Retallack (2020) offers an elegant and detailed account of the zebra rocks around Lake Argyle, with an emphasis on field geology, and studies of material collected from several localities. In a few words, Retallack concludes that these sediments are a form of paleosol, a gleyed soil of Ediacaran age (a gley soil, common in the northern hemisphere nowadays, forms when the soil is waterlogged for much of the year, as beneath a peat bog). Remarkably, there are terrestrial fossils in these strata, near the close of Precambrian time. Ediacaran megafossils associated with zebra rock include Palaeopascichnus and Yangtziramulus. The zebra rock occurs as discontinuous lenses in the shaley Johnny Cake member of the Ranford formation. The underlying sandy Jarrad member overlies the "cap carbonate" of the Moonlight Valley tillite. The Ediacaran age is indicated both by the fossils, and by comparison with the stratotype in S.Australia: model ages for the zebra rocks range circa 635-599 Ma. The zebra rock-bearing unit is seen as a paleosol. Associated features include red sandstone with dolomitic nodules, dessication cracks, and gypsum rosettes. Red-grey banding in such soils forms due to “gleisation” of red soil by pockets of anaerobic bacteria, active during waterlogged conditions. Retallack’s detailed study of the paleoenvironment of the zebra rock finds it to be "a lowland seasonally waterlogged, redoximorphic soil (Wajing pedotype)", developed in an arid and cool to cold temperate climate.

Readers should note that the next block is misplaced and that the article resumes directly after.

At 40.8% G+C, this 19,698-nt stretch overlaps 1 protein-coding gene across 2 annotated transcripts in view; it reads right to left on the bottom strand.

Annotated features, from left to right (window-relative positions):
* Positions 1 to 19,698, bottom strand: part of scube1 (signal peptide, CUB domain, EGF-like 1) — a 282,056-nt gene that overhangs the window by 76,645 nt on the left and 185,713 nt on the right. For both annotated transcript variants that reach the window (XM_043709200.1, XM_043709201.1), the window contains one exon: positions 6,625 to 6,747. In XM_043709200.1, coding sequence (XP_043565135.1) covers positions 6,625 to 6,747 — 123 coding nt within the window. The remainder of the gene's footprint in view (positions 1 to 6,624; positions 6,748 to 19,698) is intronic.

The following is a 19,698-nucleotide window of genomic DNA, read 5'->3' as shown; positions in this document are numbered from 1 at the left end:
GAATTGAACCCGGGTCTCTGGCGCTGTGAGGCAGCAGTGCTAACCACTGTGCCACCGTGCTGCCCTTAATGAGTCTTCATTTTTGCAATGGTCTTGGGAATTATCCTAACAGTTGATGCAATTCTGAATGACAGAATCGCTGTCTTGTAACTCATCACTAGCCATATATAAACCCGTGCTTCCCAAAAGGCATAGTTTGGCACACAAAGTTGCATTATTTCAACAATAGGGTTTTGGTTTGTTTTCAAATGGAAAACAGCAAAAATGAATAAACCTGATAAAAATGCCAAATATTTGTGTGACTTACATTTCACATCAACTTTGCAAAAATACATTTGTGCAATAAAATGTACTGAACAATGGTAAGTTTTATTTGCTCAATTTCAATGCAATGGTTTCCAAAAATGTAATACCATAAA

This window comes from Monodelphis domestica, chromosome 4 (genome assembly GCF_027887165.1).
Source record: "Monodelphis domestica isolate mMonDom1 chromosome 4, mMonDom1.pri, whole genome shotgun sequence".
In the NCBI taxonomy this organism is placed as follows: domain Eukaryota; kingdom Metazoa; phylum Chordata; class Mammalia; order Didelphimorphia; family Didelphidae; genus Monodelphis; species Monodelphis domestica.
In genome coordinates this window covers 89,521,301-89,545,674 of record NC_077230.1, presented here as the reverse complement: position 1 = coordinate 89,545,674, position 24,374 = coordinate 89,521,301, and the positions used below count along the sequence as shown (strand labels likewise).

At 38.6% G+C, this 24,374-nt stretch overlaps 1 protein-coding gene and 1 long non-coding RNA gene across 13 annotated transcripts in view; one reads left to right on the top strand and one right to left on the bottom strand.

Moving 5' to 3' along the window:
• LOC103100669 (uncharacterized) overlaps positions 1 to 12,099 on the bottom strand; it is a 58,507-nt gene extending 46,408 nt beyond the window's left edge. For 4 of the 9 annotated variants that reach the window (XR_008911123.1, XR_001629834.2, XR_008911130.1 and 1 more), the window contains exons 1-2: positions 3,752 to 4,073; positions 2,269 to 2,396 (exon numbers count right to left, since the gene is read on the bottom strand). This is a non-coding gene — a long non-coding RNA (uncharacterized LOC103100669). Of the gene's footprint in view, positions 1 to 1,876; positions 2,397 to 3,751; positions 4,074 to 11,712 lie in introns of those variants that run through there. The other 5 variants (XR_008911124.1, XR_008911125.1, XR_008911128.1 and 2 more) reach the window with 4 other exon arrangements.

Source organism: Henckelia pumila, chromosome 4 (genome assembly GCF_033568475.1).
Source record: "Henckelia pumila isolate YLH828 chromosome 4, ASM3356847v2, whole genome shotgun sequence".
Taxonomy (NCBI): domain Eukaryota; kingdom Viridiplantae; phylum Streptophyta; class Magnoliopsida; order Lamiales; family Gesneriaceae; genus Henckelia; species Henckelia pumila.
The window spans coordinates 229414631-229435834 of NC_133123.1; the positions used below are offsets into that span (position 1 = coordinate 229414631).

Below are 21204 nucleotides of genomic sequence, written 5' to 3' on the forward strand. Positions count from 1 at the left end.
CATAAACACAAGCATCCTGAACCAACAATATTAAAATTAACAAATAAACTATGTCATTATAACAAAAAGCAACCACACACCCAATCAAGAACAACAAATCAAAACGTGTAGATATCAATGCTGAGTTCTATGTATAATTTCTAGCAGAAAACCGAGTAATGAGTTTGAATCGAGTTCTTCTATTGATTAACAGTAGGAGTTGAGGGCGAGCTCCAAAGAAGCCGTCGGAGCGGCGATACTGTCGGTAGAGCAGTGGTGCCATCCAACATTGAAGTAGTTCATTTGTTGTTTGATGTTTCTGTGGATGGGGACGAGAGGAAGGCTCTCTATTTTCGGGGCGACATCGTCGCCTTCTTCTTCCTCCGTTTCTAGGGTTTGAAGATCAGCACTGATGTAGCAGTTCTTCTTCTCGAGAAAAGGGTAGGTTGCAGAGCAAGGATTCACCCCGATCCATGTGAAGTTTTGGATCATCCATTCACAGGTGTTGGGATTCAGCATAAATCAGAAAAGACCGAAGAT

Kawahara et al. (2022a) argue that the striped pattern reflects water-rock interactions, and it is suggested that zebra rock formed in an acid hydrothermal system. In this model, pH buffering of acid fluid with carbonate led to rhythmic Fe oxide precipitation. They distinguish two types of zebra rock according to colour and clay mineral assemblages. For their detailed observations (Kawahara et al., 2022a,b) analyses were made of seven samples bought at a gallery in Kununurra, in 2008. The samples were excavated from a quarry in a small island in Lake Argyle, the locality now flooded. Crystallography (XRD) distinguishes two types of zebra rock, either kaolinite- dominant or alunite- dominant. In a companion study, Kawahara et al. (2022b) examined bleached spots in Fe oxide rich sediments such as red beds, noting that localised reduction by organic matter is often invoked to explain such spots. However, evidence of microbial activity is often lacking. Based on zebra rock samples, they find that such spots (small in this case, circa 1 mm) may instead form by pyrite decomposition and associated pH changes. The original pyrite may be replaced by a pseudomorph of dickite with hematite and goethite. This may have widespread application, though it is a separate issue to the spectacular bands and cm-scale spots seen in Figs. 1-2.